Amazon could be preparing to launch as many as four new tablets this year, with the cheapest models running as little as $169. That’s how much the company typically charges for a refurbished Kindle Fire, but it’s also the price of a Barnes & Noble NOOK Color.

Amazon Kindle Fire

There’s little doubt at this point that Amazon is working on some sort of follow-up to the popular 7 inch Kindle Fire tablet. But we’re kind of drowning in rumors at the moment.

Yesterday we heard that there would be two new 7 inch models and one with an 8.9 inch screen.

Today DigiTimes reports that the 8.9 inch model isn’t a done deal, but there will be two 7 inch  tablets and one with a 10.1 inch display.

Sprinkle grains of salt as necessary.

But if you put the rumors together, it looks like we could see a 7 inch tablet much like the current Kindle Fire for $169, and a higher-priced 7 inch model with a higher resolution 1280 x 800 pixel display.

Meanwhile the 10.1 inch tablet is expected to sell for between $249 and $299.

Amazon’s Kindle Fire tablets are designed to do for the company’s digital music, movie, and app stores what the Kindle eReader has done for eBooks — give customers a chap device for accessing the content, possibly prompting people to spend more money on digital goods.

That’s why Amazon’s Kindle products are generally priced much lower than Android tablets or eBook readers from competitors. The company can afford to lose money on the hardware if it makes it up on software and digital content sales.

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6 replies on “Amazon’s next-gen tablets could start at $169”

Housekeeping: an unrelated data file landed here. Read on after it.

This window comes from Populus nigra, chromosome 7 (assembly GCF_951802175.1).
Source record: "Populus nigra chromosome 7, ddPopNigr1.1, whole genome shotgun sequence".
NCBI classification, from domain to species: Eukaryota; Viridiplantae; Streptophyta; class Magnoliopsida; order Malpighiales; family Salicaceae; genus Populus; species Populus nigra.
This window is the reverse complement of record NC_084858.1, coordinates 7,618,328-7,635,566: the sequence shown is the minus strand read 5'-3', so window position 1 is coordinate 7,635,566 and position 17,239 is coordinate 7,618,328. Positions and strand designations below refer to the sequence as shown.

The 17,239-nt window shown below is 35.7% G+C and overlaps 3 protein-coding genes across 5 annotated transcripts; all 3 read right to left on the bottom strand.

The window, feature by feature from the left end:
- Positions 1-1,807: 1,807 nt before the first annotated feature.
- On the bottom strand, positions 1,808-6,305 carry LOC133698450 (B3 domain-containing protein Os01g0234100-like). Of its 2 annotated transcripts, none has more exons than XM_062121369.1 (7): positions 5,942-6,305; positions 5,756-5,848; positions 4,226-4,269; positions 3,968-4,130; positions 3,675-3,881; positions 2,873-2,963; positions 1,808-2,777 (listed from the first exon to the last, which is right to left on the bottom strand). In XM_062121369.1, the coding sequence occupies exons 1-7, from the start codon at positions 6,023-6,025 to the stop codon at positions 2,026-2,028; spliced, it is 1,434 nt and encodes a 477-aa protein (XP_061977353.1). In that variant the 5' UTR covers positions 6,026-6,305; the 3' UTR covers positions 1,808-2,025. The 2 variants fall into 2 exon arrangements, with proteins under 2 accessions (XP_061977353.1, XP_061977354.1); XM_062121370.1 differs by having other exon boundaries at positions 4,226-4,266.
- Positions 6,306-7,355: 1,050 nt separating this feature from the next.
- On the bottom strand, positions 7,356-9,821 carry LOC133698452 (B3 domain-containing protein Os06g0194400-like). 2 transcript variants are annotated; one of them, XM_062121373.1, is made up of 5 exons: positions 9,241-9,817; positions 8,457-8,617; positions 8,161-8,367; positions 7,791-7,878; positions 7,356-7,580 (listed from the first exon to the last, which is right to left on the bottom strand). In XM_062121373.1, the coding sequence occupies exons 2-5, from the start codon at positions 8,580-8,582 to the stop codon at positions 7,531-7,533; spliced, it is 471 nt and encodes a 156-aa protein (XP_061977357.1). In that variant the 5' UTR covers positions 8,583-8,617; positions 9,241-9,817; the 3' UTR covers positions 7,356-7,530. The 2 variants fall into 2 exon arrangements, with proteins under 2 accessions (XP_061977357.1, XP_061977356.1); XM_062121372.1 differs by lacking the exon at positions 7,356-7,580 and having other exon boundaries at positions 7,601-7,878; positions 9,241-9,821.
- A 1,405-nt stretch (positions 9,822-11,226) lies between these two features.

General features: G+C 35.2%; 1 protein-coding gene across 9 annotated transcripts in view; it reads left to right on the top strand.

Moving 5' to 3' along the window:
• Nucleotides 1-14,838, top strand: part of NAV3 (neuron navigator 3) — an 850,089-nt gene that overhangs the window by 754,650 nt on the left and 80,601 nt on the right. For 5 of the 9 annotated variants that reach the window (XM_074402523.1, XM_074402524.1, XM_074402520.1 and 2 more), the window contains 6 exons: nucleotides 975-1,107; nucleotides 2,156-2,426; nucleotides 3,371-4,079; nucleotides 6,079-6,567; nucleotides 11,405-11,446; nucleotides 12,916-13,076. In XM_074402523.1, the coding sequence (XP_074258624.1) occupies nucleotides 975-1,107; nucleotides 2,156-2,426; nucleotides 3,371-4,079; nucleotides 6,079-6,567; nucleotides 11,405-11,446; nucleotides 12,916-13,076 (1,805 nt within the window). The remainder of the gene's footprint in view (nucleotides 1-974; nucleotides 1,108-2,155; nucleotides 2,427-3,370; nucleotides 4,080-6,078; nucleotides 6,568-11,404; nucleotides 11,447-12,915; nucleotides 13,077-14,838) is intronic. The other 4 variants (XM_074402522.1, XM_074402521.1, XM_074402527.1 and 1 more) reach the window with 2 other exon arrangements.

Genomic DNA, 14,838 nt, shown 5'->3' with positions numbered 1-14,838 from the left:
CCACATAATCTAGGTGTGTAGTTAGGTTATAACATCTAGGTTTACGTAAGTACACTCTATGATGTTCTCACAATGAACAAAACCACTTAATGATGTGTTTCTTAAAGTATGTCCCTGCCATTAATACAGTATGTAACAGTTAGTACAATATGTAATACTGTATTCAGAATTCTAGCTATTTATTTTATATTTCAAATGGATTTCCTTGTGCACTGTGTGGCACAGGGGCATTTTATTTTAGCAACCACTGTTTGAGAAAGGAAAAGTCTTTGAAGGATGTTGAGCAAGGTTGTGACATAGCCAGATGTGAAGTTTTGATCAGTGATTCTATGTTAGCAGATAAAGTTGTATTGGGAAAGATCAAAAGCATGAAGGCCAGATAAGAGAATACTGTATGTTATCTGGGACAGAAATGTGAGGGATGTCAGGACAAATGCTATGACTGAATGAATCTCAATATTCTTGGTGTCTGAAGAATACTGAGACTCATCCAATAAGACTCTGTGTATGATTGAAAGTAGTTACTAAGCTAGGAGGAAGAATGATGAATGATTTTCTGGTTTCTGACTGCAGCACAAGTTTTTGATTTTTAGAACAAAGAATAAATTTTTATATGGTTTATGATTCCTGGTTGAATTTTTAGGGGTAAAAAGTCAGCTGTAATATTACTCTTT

1. I am not even sure what advantage would a 10″ model have for Amazon’s purposes.

    Reading PDFs would be of course, much better, but Amazon wouldn’t like to support that since they are interested in selling their own content which is formatted to be comfortably readable on 7″ screens.

    Actually, for such a dumbed-down application like a dedicated Amazon services client, even that dual-core OMAP4 processor is an overkill but they surely wanted to play the spec-game.

  2. And remember, that since Amazon’s hardware is sold as loss leaders to push content sales they cripple it so discourage buying it for any other purpose.  No external media, DRM, etc.

    1. No external media? I put external media on my Kindle Fire all the time, especially podcasts, mobi documents and PDFs. It works great for audio streaming too. The recent OS update makes using websites even better. A slightly larger Fire will freaking rock and no I won’t have to root it or jailbreak it or whatever the kids are doing to it nowadays.

  3. Will a $20 drop in price produce many new buyers for the basic Kindle Fire?  Doubt it.

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